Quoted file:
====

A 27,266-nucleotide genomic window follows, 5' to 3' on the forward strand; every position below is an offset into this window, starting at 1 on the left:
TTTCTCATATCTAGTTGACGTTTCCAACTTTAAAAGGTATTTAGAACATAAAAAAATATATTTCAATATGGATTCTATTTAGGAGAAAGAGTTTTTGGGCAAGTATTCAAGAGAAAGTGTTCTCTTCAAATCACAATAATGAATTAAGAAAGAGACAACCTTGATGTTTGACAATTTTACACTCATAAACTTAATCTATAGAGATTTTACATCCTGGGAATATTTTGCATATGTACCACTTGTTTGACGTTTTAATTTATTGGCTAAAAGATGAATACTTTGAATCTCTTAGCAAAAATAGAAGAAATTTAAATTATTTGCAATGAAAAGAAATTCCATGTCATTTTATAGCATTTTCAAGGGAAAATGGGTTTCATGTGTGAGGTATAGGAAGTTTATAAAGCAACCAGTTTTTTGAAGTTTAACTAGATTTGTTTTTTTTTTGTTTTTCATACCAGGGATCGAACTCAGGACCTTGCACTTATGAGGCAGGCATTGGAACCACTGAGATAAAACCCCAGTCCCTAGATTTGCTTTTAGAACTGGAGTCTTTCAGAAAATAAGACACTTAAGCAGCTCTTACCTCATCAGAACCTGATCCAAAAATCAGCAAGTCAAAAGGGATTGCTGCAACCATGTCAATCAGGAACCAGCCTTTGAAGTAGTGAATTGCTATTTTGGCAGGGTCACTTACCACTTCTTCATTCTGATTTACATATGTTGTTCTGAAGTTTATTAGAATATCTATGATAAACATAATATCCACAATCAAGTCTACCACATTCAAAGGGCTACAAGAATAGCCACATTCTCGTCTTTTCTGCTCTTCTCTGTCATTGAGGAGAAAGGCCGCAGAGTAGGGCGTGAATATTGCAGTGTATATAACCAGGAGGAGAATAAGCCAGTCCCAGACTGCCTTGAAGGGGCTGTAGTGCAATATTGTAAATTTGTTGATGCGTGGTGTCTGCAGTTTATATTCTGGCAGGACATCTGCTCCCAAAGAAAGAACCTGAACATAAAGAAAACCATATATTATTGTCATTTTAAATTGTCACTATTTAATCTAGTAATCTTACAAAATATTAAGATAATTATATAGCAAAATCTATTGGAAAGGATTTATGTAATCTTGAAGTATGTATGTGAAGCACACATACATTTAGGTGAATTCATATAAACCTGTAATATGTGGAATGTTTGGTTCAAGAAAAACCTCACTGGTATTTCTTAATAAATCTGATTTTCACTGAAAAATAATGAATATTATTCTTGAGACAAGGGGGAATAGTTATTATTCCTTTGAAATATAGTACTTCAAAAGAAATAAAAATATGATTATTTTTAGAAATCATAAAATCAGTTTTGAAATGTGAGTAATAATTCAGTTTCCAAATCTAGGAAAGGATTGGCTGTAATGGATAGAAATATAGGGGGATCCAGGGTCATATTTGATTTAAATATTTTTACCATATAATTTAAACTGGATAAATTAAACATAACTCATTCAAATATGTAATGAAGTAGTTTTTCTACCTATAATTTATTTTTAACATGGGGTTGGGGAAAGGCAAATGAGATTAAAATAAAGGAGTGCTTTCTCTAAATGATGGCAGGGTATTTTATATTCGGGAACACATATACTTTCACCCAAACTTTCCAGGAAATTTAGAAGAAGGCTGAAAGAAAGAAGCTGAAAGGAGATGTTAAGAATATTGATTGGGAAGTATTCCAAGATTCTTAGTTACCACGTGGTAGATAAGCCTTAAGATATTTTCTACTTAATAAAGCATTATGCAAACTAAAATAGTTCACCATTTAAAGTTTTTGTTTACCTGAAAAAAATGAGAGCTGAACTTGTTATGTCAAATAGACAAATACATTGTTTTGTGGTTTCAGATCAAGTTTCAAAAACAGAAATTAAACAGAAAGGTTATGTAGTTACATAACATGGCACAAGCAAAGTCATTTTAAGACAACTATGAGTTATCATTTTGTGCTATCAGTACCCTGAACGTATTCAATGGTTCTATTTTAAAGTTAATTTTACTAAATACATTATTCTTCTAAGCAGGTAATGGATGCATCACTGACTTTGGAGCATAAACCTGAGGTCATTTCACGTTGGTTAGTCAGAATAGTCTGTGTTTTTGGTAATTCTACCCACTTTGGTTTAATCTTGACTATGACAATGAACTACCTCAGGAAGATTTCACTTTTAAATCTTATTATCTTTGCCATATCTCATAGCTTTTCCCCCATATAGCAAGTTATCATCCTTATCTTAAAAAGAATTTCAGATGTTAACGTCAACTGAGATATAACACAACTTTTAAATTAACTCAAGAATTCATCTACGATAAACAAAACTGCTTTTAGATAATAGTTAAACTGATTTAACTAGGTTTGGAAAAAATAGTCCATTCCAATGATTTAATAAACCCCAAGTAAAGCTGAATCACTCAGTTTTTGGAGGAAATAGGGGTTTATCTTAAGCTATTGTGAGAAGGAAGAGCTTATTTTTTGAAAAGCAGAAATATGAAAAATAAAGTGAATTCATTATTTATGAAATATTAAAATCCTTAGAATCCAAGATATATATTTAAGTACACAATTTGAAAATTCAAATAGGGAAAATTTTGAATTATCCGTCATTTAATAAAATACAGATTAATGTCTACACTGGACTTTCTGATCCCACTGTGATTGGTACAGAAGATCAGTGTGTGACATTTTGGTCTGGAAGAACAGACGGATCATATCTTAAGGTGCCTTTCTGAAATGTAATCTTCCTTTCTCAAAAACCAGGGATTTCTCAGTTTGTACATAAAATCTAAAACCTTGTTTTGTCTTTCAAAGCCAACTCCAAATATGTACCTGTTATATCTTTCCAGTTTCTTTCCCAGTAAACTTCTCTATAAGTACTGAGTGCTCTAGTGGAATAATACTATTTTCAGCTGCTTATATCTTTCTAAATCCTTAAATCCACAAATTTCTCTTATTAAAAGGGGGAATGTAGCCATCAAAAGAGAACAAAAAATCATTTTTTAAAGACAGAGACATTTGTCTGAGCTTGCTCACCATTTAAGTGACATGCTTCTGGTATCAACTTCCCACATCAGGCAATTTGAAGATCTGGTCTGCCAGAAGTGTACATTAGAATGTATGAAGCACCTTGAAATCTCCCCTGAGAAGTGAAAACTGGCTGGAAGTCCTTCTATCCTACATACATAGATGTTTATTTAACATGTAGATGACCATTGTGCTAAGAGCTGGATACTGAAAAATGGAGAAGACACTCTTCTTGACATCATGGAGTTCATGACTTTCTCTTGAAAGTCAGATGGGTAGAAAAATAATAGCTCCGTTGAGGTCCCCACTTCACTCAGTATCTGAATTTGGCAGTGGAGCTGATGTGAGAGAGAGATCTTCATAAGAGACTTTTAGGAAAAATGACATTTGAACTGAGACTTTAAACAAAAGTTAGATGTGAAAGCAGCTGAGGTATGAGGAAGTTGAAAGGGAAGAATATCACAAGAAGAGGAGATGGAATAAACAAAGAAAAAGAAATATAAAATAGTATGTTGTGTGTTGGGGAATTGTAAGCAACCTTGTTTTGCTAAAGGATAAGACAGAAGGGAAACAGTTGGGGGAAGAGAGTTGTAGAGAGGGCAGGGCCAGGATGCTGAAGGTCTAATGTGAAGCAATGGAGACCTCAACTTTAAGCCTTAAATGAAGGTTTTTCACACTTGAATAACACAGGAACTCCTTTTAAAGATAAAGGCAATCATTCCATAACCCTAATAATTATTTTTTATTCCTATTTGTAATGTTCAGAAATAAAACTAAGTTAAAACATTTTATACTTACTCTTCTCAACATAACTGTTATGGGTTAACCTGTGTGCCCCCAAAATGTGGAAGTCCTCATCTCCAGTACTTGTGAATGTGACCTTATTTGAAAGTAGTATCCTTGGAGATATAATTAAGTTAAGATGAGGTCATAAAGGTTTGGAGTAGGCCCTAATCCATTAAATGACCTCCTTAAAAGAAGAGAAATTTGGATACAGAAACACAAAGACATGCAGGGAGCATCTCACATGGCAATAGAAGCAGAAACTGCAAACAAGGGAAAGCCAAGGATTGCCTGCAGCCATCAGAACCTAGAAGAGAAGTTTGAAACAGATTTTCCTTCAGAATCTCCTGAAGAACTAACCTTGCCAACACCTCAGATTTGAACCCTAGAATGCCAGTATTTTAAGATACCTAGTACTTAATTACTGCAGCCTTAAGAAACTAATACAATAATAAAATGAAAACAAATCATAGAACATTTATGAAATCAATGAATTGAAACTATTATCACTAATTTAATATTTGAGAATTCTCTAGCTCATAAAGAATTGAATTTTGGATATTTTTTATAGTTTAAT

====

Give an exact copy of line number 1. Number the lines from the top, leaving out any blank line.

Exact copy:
A 27,266-nucleotide genomic window follows, 5' to 3' on the forward strand; every position below is an offset into this window, starting at 1 on the left: